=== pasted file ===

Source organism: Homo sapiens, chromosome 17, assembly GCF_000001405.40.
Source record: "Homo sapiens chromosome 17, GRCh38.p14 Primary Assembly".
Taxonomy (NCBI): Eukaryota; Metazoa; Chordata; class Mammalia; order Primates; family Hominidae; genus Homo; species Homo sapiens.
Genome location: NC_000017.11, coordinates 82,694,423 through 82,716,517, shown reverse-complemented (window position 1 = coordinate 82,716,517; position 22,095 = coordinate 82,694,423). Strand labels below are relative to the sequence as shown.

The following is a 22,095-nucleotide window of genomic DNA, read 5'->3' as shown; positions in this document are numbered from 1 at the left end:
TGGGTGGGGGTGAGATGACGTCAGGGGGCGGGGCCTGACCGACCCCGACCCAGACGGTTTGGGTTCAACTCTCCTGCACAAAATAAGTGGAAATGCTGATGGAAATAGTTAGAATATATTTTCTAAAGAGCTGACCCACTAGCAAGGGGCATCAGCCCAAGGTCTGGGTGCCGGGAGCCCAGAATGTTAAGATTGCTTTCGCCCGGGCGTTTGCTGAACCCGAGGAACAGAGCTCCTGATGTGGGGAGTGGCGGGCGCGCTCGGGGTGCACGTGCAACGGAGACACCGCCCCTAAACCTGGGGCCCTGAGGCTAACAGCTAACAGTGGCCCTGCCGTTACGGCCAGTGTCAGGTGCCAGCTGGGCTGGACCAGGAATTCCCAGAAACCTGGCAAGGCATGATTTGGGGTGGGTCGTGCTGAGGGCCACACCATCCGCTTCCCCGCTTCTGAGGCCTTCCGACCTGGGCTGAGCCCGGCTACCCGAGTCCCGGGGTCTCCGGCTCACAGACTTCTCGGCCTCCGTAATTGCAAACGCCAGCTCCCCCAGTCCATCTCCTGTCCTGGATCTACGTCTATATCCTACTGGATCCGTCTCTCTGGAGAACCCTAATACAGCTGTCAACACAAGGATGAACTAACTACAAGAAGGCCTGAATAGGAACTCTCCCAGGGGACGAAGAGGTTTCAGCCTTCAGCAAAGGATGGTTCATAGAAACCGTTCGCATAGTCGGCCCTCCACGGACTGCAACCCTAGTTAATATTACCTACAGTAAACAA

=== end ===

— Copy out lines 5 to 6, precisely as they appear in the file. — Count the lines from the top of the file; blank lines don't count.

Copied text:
The following is a 22,095-nucleotide window of genomic DNA, read 5'->3' as shown; positions in this document are numbered from 1 at the left end:
TGGGTGGGGGTGAGATGACGTCAGGGGGCGGGGCCTGACCGACCCCGACCCAGACGGTTTGGGTTCAACTCTCCTGCACAAAATAAGTGGAAATGCTGATGGAAATAGTTAGAATATATTTTCTAAAGAGCTGACCCACTAGCAAGGGGCATCAGCCCAAGGTCTGGGTGCCGGGAGCCCAGAATGTTAAGATTGCTTTCGCCCGGGCGTTTGCTGAACCCGAGGAACAGAGCTCCTGATGTGGGGAGTGGCGGGCGCGCTCGGGGTGCACGTGCAACGGAGACACCGCCCCTAAACCTGGGGCCCTGAGGCTAACAGCTAACAGTGGCCCTGCCGTTACGGCCAGTGTCAGGTGCCAGCTGGGCTGGACCAGGAATTCCCAGAAACCTGGCAAGGCATGATTTGGGGTGGGTCGTGCTGAGGGCCACACCATCCGCTTCCCCGCTTCTGAGGCCTTCCGACCTGGGCTGAGCCCGGCTACCCGAGTCCCGGGGTCTCCGGCTCACAGACTTCTCGGCCTCCGTAATTGCAAACGCCAGCTCCCCCAGTCCATCTCCTGTCCTGGATCTACGTCTATATCCTACTGGATCCGTCTCTCTGGAGAACCCTAATACAGCTGTCAACACAAGGATGAACTAACTACAAGAAGGCCTGAATAGGAACTCTCCCAGGGGACGAAGAGGTTTCAGCCTTCAGCAAAGGATGGTTCATAGAAACCGTTCGCATAGTCGGCCCTCCACGGACTGCAACCCTAGTTAATATTACCTACAGTAAACAA